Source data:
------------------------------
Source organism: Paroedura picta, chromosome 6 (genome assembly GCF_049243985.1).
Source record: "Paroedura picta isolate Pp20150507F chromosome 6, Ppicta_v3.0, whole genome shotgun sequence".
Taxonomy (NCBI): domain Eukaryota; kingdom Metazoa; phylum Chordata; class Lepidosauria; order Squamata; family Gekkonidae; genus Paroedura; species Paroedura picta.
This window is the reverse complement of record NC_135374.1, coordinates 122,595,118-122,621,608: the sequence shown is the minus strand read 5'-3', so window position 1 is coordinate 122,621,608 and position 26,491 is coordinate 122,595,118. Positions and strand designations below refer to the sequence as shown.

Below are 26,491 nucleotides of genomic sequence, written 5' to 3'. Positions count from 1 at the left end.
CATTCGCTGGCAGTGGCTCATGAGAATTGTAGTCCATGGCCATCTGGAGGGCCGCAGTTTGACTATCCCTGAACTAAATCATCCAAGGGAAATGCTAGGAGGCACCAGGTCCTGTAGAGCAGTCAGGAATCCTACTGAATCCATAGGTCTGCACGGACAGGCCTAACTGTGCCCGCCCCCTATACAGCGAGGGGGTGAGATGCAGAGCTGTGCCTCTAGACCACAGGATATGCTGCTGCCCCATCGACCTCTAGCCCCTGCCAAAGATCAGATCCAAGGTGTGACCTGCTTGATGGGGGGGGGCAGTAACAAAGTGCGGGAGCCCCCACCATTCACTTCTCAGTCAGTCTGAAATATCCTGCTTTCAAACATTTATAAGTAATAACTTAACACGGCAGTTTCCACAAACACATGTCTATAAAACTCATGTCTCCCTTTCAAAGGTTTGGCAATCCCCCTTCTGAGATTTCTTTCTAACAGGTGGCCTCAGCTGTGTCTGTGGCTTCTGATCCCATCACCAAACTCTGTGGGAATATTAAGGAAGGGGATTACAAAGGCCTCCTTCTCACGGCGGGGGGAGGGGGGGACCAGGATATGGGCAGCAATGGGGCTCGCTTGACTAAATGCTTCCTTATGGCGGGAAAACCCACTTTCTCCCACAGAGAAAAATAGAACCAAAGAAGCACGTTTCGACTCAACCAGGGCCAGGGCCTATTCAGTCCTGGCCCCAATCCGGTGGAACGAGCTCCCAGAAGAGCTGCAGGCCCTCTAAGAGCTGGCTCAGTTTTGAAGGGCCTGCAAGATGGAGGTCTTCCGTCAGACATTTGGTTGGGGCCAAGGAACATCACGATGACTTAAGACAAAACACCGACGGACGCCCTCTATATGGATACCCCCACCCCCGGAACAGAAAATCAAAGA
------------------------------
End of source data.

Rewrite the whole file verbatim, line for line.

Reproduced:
Source organism: Paroedura picta, chromosome 6 (genome assembly GCF_049243985.1).
Source record: "Paroedura picta isolate Pp20150507F chromosome 6, Ppicta_v3.0, whole genome shotgun sequence".
Taxonomy (NCBI): domain Eukaryota; kingdom Metazoa; phylum Chordata; class Lepidosauria; order Squamata; family Gekkonidae; genus Paroedura; species Paroedura picta.
This window is the reverse complement of record NC_135374.1, coordinates 122,595,118-122,621,608: the sequence shown is the minus strand read 5'-3', so window position 1 is coordinate 122,621,608 and position 26,491 is coordinate 122,595,118. Positions and strand designations below refer to the sequence as shown.

Below are 26,491 nucleotides of genomic sequence, written 5' to 3'. Positions count from 1 at the left end.
CATTCGCTGGCAGTGGCTCATGAGAATTGTAGTCCATGGCCATCTGGAGGGCCGCAGTTTGACTATCCCTGAACTAAATCATCCAAGGGAAATGCTAGGAGGCACCAGGTCCTGTAGAGCAGTCAGGAATCCTACTGAATCCATAGGTCTGCACGGACAGGCCTAACTGTGCCCGCCCCCTATACAGCGAGGGGGTGAGATGCAGAGCTGTGCCTCTAGACCACAGGATATGCTGCTGCCCCATCGACCTCTAGCCCCTGCCAAAGATCAGATCCAAGGTGTGACCTGCTTGATGGGGGGGGGCAGTAACAAAGTGCGGGAGCCCCCACCATTCACTTCTCAGTCAGTCTGAAATATCCTGCTTTCAAACATTTATAAGTAATAACTTAACACGGCAGTTTCCACAAACACATGTCTATAAAACTCATGTCTCCCTTTCAAAGGTTTGGCAATCCCCCTTCTGAGATTTCTTTCTAACAGGTGGCCTCAGCTGTGTCTGTGGCTTCTGATCCCATCACCAAACTCTGTGGGAATATTAAGGAAGGGGATTACAAAGGCCTCCTTCTCACGGCGGGGGGAGGGGGGGACCAGGATATGGGCAGCAATGGGGCTCGCTTGACTAAATGCTTCCTTATGGCGGGAAAACCCACTTTCTCCCACAGAGAAAAATAGAACCAAAGAAGCACGTTTCGACTCAACCAGGGCCAGGGCCTATTCAGTCCTGGCCCCAATCCGGTGGAACGAGCTCCCAGAAGAGCTGCAGGCCCTCTAAGAGCTGGCTCAGTTTTGAAGGGCCTGCAAGATGGAGGTCTTCCGTCAGACATTTGGTTGGGGCCAAGGAACATCACGATGACTTAAGACAAAACACCGACGGACGCCCTCTATATGGATACCCCCACCCCCGGAACAGAAAATCAAAGA